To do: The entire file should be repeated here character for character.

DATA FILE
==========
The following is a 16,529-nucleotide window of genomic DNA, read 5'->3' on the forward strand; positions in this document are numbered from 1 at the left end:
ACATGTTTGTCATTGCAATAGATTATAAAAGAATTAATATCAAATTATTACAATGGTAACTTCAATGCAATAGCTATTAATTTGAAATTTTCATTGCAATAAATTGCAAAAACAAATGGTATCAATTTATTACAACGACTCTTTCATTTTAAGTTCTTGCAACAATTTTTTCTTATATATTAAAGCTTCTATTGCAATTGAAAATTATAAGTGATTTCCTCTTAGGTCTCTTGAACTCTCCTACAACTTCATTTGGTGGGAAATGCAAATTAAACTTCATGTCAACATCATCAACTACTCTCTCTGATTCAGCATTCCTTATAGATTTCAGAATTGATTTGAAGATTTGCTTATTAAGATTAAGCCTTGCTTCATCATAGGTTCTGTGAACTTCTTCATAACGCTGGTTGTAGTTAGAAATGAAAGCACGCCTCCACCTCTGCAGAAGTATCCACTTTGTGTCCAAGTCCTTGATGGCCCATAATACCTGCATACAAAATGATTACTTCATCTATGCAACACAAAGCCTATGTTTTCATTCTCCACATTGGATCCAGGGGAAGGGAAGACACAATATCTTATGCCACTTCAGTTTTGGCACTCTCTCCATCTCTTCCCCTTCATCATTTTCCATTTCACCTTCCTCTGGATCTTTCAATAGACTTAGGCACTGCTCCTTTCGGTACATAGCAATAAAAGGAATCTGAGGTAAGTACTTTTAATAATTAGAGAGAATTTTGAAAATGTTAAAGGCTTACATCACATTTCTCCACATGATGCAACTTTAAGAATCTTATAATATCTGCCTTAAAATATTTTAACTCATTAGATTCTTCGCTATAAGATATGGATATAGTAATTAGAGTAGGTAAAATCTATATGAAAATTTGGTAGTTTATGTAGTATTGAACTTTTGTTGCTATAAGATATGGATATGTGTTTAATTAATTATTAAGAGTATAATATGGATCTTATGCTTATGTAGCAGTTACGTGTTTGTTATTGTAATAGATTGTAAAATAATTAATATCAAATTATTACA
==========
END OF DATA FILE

The following is a 16,529-nucleotide window of genomic DNA, read 5'->3' on the forward strand; positions in this document are numbered from 1 at the left end:
ACATGTTTGTCATTGCAATAGATTATAAAAGAATTAATATCAAATTATTACAATGGTAACTTCAATGCAATAGCTATTAATTTGAAATTTTCATTGCAATAAATTGCAAAAACAAATGGTATCAATTTATTACAACGACTCTTTCATTTTAAGTTCTTGCAACAATTTTTTCTTATATATTAAAGCTTCTATTGCAATTGAAAATTATAAGTGATTTCCTCTTAGGTCTCTTGAACTCTCCTACAACTTCATTTGGTGGGAAATGCAAATTAAACTTCATGTCAACATCATCAACTACTCTCTCTGATTCAGCATTCCTTATAGATTTCAGAATTGATTTGAAGATTTGCTTATTAAGATTAAGCCTTGCTTCATCATAGGTTCTGTGAACTTCTTCATAACGCTGGTTGTAGTTAGAAATGAAAGCACGCCTCCACCTCTGCAGAAGTATCCACTTTGTGTCCAAGTCCTTGATGGCCCATAATACCTGCATACAAAATGATTACTTCATCTATGCAACACAAAGCCTATGTTTTCATTCTCCACATTGGATCCAGGGGAAGGGAAGACACAATATCTTATGCCACTTCAGTTTTGGCACTCTCTCCATCTCTTCCCCTTCATCATTTTCCATTTCACCTTCCTCTGGATCTTTCAATAGACTTAGGCACTGCTCCTTTCGGTACATAGCAATAAAAGGAATCTGAGGTAAGTACTTTTAATAATTAGAGAGAATTTTGAAAATGTTAAAGGCTTACATCACATTTCTCCACATGATGCAACTTTAAGAATCTTATAATATCTGCCTTAAAATATTTTAACTCATTAGATTCTTCGCTATAAGATATGGATATAGTAATTAGAGTAGGTAAAATCTATATGAAAATTTGGTAGTTTATGTAGTATTGAACTTTTGTTGCTATAAGATATGGATATGTGTTTAATTAATTATTAAGAGTATAATATGGATCTTATGCTTATGTAGCAGTTACGTGTTTGTTATTGTAATAGATTGTAAAATAATTAATATCAAATTATTACA